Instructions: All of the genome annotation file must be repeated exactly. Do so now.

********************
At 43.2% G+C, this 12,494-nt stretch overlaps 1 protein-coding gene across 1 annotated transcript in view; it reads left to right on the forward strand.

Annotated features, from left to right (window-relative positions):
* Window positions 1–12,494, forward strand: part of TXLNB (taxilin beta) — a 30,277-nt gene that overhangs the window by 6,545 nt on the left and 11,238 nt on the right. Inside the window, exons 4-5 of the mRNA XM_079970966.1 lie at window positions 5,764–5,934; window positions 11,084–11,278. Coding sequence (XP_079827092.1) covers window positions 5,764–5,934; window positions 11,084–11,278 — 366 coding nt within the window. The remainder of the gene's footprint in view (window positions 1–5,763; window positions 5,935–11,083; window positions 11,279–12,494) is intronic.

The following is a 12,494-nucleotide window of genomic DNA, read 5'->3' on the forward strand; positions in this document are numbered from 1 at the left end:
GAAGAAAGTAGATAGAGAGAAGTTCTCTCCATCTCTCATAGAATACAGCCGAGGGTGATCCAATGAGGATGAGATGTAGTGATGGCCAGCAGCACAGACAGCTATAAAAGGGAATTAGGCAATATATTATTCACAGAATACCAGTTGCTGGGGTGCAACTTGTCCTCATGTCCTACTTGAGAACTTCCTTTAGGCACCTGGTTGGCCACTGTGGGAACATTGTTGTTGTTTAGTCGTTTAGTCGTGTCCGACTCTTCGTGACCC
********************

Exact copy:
At 43.2% G+C, this 12,494-nt stretch overlaps 1 protein-coding gene across 1 annotated transcript in view; it reads left to right on the forward strand.

Annotated features, from left to right (window-relative positions):
* Window positions 1–12,494, forward strand: part of TXLNB (taxilin beta) — a 30,277-nt gene that overhangs the window by 6,545 nt on the left and 11,238 nt on the right. Inside the window, exons 4-5 of the mRNA XM_079970966.1 lie at window positions 5,764–5,934; window positions 11,084–11,278. Coding sequence (XP_079827092.1) covers window positions 5,764–5,934; window positions 11,084–11,278 — 366 coding nt within the window. The remainder of the gene's footprint in view (window positions 1–5,763; window positions 5,935–11,083; window positions 11,279–12,494) is intronic.

The following is a 12,494-nucleotide window of genomic DNA, read 5'->3' on the forward strand; positions in this document are numbered from 1 at the left end:
GAAGAAAGTAGATAGAGAGAAGTTCTCTCCATCTCTCATAGAATACAGCCGAGGGTGATCCAATGAGGATGAGATGTAGTGATGGCCAGCAGCACAGACAGCTATAAAAGGGAATTAGGCAATATATTATTCACAGAATACCAGTTGCTGGGGTGCAACTTGTCCTCATGTCCTACTTGAGAACTTCCTTTAGGCACCTGGTTGGCCACTGTGGGAACATTGTTGTTGTTTAGTCGTTTAGTCGTGTCCGACTCTTCGTGACCC